Big companies are treating Amazon like a branding channel

Big brands are taking a page from smaller upstarts and looking to better understand their customers. Columnist Andrew Waber says the upshot is a shift in ad dollars to Amazon Marketing Services and similar ad products.

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Big brands have been talking for an awfully long time about “acting nimbly” and instilling a “startup culture.” There’s a recognition that being data-focused and able to act quickly will help spur short- and long-term success.

But one of the most remarkable things about 2017 was that it was the year big companies — particularly CPG (consumer packaged goods) brands — actually started to act like small companies when it came to certain aspects of their marketing strategy and decision-making.

A recent eMarketer report outlined this in detail. CPG brands have started inserting themselves at more points throughout the buyer journey, rather than focusing their efforts almost solely on brand awareness or retailer-led promotions. This has manifested itself particularly in the form of targeted advertising, social media strategies and a restructuring in how ecommerce product pages are managed.

Smaller brands have attracted loyal customers using these techniques over the past several years, and larger competitors are taking notice. What these smaller upstarts keyed in on was that consumers attach a tremendous amount of value to a brand that personalizes its content to speak more to them, and doing so creatively won’t break the bank. Their inroads have spurred bigger competitors to act.

What’s the end result? We’re seeing ad dollars from these big brands shifting toward Amazon Marketing Services (AMS) and other retailer-oriented, direct-response type advertising.

Large grocery brands, which may have relied on loyalty card data for high-level targeting in the past, are now migrating to a combination of first- and third-party data to better understand their customers at a granular level and provide them relevant messages — e.g., targeting consumers with different product types based on the weather.

A move from mass marketing to personalization

This shift in thinking, from a single mass market to a fragmented personalized one, shows brands’ recognition that the buyer journey for even everyday things like groceries has fundamentally shifted.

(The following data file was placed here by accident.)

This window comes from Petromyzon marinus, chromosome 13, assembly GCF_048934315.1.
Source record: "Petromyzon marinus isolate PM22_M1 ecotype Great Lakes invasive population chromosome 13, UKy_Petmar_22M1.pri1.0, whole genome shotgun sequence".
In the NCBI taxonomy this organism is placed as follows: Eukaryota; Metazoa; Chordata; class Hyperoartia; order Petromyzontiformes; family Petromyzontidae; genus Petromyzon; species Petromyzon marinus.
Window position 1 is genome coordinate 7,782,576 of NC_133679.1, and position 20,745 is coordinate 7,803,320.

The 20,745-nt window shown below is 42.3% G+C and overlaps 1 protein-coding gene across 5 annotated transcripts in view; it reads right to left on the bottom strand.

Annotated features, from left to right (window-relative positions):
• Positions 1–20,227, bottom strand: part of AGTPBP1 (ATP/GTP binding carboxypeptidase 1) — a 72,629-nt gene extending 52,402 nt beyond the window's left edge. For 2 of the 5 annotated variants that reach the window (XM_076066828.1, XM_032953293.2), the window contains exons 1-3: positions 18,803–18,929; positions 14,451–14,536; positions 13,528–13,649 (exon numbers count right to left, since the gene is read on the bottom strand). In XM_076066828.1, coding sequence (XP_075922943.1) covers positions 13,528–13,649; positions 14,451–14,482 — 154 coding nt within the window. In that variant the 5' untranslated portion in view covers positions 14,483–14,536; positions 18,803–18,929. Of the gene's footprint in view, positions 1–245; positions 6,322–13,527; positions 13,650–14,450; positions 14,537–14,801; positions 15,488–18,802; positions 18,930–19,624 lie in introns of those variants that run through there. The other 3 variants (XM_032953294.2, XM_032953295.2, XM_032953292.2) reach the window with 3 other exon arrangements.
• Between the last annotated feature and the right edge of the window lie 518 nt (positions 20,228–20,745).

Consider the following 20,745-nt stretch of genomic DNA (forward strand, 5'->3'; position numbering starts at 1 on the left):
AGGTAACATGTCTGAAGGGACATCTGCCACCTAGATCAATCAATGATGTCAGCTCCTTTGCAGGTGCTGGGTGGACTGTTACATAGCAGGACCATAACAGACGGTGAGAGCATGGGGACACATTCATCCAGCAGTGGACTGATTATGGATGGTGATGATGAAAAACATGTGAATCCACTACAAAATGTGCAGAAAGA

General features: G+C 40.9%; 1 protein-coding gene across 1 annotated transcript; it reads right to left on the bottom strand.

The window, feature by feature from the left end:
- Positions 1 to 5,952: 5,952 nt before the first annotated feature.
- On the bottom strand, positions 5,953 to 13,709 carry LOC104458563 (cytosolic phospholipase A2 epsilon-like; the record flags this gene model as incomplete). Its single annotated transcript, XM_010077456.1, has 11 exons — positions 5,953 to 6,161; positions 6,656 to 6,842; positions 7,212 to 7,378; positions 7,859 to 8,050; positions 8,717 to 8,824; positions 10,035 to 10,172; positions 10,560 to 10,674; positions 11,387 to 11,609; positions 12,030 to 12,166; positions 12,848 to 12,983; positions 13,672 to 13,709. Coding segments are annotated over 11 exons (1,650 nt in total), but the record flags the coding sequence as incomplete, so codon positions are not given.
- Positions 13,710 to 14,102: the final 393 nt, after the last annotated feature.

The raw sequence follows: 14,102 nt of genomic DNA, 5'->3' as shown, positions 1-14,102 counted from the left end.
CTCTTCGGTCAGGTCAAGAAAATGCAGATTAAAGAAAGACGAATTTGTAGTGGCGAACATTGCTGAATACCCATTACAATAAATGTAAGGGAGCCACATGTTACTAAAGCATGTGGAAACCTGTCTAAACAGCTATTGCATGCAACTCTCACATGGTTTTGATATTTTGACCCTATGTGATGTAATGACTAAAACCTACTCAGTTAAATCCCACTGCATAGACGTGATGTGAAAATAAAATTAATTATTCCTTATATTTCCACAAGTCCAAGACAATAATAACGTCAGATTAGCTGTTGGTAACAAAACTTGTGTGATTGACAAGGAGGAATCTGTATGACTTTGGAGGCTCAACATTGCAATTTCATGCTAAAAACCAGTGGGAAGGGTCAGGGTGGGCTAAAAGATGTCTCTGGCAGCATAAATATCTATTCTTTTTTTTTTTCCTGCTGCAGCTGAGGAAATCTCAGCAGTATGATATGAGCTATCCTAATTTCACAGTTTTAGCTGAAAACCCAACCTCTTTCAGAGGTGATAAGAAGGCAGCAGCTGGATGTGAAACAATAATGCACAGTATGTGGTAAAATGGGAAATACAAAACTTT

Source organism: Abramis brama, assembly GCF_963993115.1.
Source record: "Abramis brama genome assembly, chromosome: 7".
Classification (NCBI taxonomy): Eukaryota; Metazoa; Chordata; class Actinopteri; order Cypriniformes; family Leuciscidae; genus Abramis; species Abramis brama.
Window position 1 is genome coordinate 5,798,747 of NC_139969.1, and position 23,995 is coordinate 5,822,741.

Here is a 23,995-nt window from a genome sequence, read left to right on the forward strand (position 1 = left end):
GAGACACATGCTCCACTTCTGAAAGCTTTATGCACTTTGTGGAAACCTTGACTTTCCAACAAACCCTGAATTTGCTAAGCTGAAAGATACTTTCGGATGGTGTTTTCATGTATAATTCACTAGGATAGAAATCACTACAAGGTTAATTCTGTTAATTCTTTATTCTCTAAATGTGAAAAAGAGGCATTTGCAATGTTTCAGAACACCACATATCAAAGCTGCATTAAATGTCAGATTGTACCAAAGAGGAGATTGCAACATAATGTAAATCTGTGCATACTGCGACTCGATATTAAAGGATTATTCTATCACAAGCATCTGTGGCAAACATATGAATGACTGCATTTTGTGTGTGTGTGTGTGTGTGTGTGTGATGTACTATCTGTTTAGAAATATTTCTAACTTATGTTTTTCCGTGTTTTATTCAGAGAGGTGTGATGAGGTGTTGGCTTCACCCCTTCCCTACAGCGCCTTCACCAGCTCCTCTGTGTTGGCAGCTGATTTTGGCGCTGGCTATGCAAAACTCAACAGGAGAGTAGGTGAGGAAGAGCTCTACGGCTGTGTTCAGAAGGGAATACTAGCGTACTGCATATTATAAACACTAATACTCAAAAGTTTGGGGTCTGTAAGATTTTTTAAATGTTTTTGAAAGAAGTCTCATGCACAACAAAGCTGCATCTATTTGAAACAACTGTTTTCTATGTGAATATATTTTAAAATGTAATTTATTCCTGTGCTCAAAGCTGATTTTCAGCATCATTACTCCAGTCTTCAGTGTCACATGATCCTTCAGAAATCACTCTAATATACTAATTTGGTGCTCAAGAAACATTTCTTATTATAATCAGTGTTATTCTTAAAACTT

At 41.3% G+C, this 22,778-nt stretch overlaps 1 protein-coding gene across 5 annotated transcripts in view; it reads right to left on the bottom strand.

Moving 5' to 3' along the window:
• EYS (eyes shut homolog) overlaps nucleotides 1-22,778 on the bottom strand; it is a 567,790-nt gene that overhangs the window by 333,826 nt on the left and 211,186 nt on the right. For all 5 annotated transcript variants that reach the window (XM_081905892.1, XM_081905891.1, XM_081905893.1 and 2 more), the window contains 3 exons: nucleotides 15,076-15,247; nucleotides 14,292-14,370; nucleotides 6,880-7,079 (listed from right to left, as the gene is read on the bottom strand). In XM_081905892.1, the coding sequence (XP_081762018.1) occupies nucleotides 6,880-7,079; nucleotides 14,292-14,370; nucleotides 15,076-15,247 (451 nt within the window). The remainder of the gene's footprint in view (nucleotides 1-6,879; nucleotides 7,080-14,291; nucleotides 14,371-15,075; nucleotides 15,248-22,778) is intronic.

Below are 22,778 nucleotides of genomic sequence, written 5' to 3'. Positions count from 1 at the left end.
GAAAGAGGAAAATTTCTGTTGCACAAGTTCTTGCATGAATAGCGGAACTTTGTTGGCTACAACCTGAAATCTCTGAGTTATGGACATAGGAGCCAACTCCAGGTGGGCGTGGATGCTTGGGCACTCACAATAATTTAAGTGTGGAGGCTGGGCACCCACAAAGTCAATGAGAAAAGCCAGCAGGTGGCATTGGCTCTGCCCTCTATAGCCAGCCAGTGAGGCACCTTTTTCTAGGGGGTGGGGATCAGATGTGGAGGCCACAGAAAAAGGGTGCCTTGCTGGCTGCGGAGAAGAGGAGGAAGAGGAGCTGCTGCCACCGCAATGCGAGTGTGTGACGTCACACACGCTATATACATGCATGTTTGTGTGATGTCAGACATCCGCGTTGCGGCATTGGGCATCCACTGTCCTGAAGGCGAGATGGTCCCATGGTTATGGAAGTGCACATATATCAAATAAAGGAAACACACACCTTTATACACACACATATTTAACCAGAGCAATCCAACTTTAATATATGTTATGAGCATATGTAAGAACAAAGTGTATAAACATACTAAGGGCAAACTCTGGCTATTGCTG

eMarketer estimates that roughly 90 percent of US grocery sales are still made in the store, but also that 90 percent of US internet users are “researching CPG products at least some of the time before making purchases, whether online or in-store.” This is a trend that’s only going to get more urgent for brands to address.

With consumers very comfortable researching grocery products online, regardless of how they ultimately buy, larger brands are also taking a page from smaller players by making their product pages marketing vehicles, rather than sales vehicles.


This has meant greater investments in product imagery and keeping marketing copy fresh and relevant. As one example, Coca-Cola’s Zico coconut water page on Amazon is full of vibrant photos, almost philosophical written copy and a lot of focus put on “when to buy” coconut water.

Ad dollars moving to AMS and similar ad products

That’s why we’re seeing advertising budgets moving toward AMS and similar retailer-oriented, direct-response kinds of advertising. According to an L2 analysis of Procter & Gamble online advertising impressions, the percentage of P&G ads going to ad products directly tied to retailers rose 29.7 percent year over year — that’s out of a marketing budget of around $2.4 billion.

These are ads that, by their nature, are brand-safe, and thanks to linking directly to product listings, they are easier to map to return on ad spend than awareness-focused buys or traditional RTB (real-time bidding)-style units.

PandG Data

What’s ahead for large CPG brands?

So, what’s next for these larger CPG brands? At a high level, expect AMS and similar ad products to continue their significant rates of growth.

Every CPG manufacturer that sells online should be trying out retailer-run ad products. Allocating resources to these campaigns will help brands better optimize channels and associated ads and identify which kinds of products perform well within a target market.

Additionally, brands will commit additional resources to data collection and associated analytics technologies to make insights on ecommerce and other online platforms actionable.

The concept of what makes a great product page or product experience is inherently fickle based on trends, industry, price point and myriad other factors. The market only stands to get more sophisticated, and big brands will be under pressure to be as informed as possible as they speed up their decision-making.

Opinions expressed in this article are those of the guest author and not necessarily MarTech. Staff authors are listed here.

About the author

Andrew Waber
Andrew Waber is the director of insights at retail optimization platform (ROP) provider Teikametrics. In his current role, Andrew manages the analysis, editorial direction and strategy for Teikametrics' reporting on online retail advertising and the larger online retail marketplace. Prior to his time at Teikametrics, Andrew served as the manager of data insights and media relations at Salsify, the manager of market insights and media relations for advertising automation software provider Nanigans, and as the market analyst and lead author of reports for Chitika Insights, the research arm of the Chitika online ad network. Andrew's commentary on online trends has been quoted by the New York Times, Re/Code and The Guardian, among other outlets.

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